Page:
California’s biggest problem in higher education

I think the biggest issue facing our state of California is getting middle income and low income students the ability to go through college. But more importantly, the affordability of college.

We now need to start looking at costs, for example, like food, transportation, books… housing… babysitting for families.

…We have to look at our master plan. The last time we addressed our master plan was in the 1960s. It was a much, much different California. We had a population of 20 million people. It looked different, sounded different, and acted different.

We are now pushing 40 million. It’s much more diverse. I really believe that the economic success of the state of California is through our middle class, but more importantly, through higher education, whether it’s community college, career tech, CSU, UC.

…I also use my personal story as an example of what I went through to get through college… As a young parent working full time, taking full time classes, working 35 hours a week, community college, Cal State University, then eventually getting accepted to optometry school.

How exactly will he make college more affordable?

It’s hard to roll back tuitions. And if you look at what happens in our budget… right now, fortunately we have good economic times… We’re actually fighting to try to restore and get more money into our CSU and our UC systems, as well as into our community college system.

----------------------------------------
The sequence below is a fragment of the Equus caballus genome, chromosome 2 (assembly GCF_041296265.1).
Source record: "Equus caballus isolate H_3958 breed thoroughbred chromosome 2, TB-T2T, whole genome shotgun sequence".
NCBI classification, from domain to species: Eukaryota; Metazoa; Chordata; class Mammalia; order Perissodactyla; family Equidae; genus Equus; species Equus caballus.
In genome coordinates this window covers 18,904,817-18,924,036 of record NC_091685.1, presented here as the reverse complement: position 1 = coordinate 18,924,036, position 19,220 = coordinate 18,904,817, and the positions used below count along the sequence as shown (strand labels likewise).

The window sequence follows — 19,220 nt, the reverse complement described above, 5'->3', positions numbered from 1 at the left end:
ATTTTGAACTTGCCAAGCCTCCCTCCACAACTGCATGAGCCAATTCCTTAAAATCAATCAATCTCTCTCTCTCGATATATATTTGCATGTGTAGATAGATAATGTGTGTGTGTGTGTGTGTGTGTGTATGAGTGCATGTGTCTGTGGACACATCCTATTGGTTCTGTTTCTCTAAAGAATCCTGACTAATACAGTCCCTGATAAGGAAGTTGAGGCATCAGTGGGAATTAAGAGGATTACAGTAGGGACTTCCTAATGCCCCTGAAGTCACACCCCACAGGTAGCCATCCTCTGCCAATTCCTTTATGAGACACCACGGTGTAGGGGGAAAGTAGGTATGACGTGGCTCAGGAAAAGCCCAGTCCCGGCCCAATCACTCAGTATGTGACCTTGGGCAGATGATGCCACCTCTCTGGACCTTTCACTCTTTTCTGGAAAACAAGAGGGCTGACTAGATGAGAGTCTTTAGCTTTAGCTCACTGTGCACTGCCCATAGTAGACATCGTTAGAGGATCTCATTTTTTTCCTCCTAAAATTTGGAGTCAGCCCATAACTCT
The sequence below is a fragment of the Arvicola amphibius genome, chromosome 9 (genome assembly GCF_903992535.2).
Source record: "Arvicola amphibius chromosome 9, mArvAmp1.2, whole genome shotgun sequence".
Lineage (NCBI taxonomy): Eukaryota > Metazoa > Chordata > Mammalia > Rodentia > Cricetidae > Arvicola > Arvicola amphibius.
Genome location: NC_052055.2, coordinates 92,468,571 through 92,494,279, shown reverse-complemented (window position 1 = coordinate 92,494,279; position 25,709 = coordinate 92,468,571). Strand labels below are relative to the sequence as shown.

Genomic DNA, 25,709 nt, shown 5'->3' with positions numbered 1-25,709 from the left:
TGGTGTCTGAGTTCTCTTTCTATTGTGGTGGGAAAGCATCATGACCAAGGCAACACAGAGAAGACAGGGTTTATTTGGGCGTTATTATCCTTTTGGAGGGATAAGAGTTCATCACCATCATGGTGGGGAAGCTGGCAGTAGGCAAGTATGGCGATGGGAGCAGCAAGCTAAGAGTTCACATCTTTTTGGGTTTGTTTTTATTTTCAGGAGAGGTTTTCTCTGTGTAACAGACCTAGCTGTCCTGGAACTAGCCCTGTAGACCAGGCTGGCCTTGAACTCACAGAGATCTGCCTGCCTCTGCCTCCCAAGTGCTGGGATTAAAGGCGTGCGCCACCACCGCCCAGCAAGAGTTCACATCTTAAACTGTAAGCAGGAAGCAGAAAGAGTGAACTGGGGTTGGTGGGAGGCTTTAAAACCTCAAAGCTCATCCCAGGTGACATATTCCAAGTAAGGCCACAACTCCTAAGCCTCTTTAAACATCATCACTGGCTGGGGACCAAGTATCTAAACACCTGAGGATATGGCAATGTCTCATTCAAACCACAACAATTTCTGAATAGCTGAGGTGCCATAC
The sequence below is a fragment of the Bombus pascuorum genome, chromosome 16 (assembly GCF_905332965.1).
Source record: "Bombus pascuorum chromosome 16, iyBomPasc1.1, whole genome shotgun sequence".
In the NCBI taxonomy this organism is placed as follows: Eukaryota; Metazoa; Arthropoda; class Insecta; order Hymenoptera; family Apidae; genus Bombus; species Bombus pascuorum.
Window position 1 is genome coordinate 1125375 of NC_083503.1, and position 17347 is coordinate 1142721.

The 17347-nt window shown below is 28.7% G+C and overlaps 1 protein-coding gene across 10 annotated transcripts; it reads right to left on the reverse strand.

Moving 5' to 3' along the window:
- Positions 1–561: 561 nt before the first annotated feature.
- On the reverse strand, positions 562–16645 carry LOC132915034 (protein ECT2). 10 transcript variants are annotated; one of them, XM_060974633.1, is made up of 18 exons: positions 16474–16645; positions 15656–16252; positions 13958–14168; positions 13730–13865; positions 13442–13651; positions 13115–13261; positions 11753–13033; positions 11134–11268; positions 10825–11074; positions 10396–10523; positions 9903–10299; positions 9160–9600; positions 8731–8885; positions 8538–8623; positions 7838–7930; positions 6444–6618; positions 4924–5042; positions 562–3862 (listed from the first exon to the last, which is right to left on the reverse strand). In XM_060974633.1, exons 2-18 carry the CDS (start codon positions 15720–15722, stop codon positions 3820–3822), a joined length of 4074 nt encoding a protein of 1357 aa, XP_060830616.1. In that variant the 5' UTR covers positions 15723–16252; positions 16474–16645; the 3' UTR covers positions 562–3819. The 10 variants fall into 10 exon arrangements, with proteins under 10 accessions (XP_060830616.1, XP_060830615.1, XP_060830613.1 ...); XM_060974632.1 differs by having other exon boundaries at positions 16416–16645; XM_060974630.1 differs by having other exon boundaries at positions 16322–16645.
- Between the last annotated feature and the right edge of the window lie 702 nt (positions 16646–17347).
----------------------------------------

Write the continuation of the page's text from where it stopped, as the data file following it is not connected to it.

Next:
But here’s what could happen… We probably will have another recession. And if we do, we’re going to be making tough budget decisions, especially when it comes to higher education, K-12, health care.

…That’s why I said we need to look at the master plan. Because we have to look at bringing in an additional revenue source outside of the general fund to make an investment in higher education. And that could mean going to the people of the state of California and… whether it’s an initiative to increase sales tax, whether it’s property tax. But there needs to be discussion to see if the public is willing to have that.

Whether it was a mistake for the UC and Cal State system to accept foreign students to pay higher tuitions because of state cutbacks

I don’t know if it was a mistake. But I believe that if we have a CSU and UC system, I think the number one highest priority should be California residents. We should make it more affordable obviously, and we should make sure that there’s as many spaces available.

But I think what happened, as I mentioned, there was a recession not too long ago. And cuts were made. And you had to balance the budget. And you had to bring in resources… That was a decision they made.

And I think in the future, hopefully we won’t have to make those decisions if we can figure out how we’re going to get additional resources.

Will he run for governor?

I’m running to make sure that I become a very effective lieutenant governor. …I never ever imagined that I’d ever run for office. The only thing I ever did politically was I voted on a regular basis. Because my dad instilled those values in me. I read the newspaper. And I watched TV in the news.

I wasn’t a poli sci major. I’m an optometrist. I got angry because of our healthcare system, and I wanted to make a difference… As long as the voters of this state allow me to be a public servant, I’ll continue to do so. …I’m interested in only one office right now, and that’s becoming lieutenant governor.

Listen: Our interview with Hernandez’s opponent, Eleni Kounalakis